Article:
I’ve been using a direct ophthalmoscope in community eye care practice for 20 years and was wondering if there are any other options.
I too have used a direct ophthalmoscope for many years. Recently I’ve had the chance to try a Welch Allyn PanOptic Ophthalmoscope.
It provides a 25-degree field of view as opposed to 5 degrees from a regular direct ophthalmoscope.
A 26% increase in magnification makes retinal details clearer and easier to see.
A halogen light provides true tissue colour and a consistent long-lasting performance.
Its optics produces a shadow-free spotlight, and easier entry into undilated pupils.
It has six apertures:
Micro-allows quick entry into small, undilated pupils.
Small-provides excellent view of the fundus through an undilated pupil.
Large-for general examination of the eye through a dilated pupil.
Cobalt blue-used with fluorescein dye to view small lesions, abrasions and foreign objects on the cornea.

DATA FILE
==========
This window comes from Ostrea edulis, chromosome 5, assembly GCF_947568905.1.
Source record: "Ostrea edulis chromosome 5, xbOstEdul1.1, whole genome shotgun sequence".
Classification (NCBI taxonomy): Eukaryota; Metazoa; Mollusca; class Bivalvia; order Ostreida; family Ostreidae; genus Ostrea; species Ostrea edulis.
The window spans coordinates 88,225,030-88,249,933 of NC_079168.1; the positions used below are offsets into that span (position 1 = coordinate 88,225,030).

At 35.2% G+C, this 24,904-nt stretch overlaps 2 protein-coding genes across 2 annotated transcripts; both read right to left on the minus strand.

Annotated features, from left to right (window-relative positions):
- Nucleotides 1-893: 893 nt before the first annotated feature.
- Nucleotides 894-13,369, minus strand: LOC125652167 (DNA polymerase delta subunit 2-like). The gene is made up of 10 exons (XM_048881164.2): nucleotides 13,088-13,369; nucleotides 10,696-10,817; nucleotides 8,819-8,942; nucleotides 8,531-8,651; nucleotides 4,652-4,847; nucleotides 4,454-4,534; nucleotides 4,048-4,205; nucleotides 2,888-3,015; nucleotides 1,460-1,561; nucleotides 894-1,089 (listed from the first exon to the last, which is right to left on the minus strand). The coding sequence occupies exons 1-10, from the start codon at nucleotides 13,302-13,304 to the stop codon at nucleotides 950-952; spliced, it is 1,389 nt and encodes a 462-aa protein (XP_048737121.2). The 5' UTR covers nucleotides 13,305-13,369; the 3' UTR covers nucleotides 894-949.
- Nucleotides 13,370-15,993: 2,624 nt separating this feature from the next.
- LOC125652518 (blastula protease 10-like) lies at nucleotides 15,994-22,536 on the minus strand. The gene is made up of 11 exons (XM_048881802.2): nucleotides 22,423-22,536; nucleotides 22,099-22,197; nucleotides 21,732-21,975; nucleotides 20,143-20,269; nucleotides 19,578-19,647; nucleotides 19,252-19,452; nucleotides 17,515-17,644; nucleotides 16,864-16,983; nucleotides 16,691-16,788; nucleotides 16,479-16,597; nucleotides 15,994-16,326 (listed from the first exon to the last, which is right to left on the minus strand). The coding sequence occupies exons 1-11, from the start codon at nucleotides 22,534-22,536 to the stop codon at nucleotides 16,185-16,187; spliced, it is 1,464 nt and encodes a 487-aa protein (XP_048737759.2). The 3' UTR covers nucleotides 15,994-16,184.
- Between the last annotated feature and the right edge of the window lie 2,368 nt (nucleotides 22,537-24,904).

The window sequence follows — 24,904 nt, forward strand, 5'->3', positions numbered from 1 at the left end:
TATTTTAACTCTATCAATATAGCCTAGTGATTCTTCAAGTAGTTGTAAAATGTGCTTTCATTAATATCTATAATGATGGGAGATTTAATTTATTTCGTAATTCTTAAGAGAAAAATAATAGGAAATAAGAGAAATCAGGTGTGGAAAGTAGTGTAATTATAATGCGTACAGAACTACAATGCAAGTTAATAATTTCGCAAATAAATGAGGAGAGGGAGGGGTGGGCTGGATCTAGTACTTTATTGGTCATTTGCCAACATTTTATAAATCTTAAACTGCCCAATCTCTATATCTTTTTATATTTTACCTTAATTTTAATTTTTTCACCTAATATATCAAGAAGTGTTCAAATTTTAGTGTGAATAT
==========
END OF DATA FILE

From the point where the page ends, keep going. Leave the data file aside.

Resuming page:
Red-free filter-filters out red light for easy identification of veins, arteries and nerve fibres.
Dynamic focus – smoothly and precisely adjust the focus from -25 to +20 dioptres, adjustable via easy-to-reach focussing wheel.
Patient eyecup comfortably establishes and maintains proper viewing distance and screens out ambient light.
Greater working distance and ergonomic design for maximum comfort and ease of use.
Variable illumination strength via the handle rheostat dial.120 minutes of on-time per charge, twice that of standard NiCad handles.
Half the weight of standard 3.5V handles.
It’s a very neat package, easy to hold and easy to use. It does make a good substitute for a direct ophthalmoscope.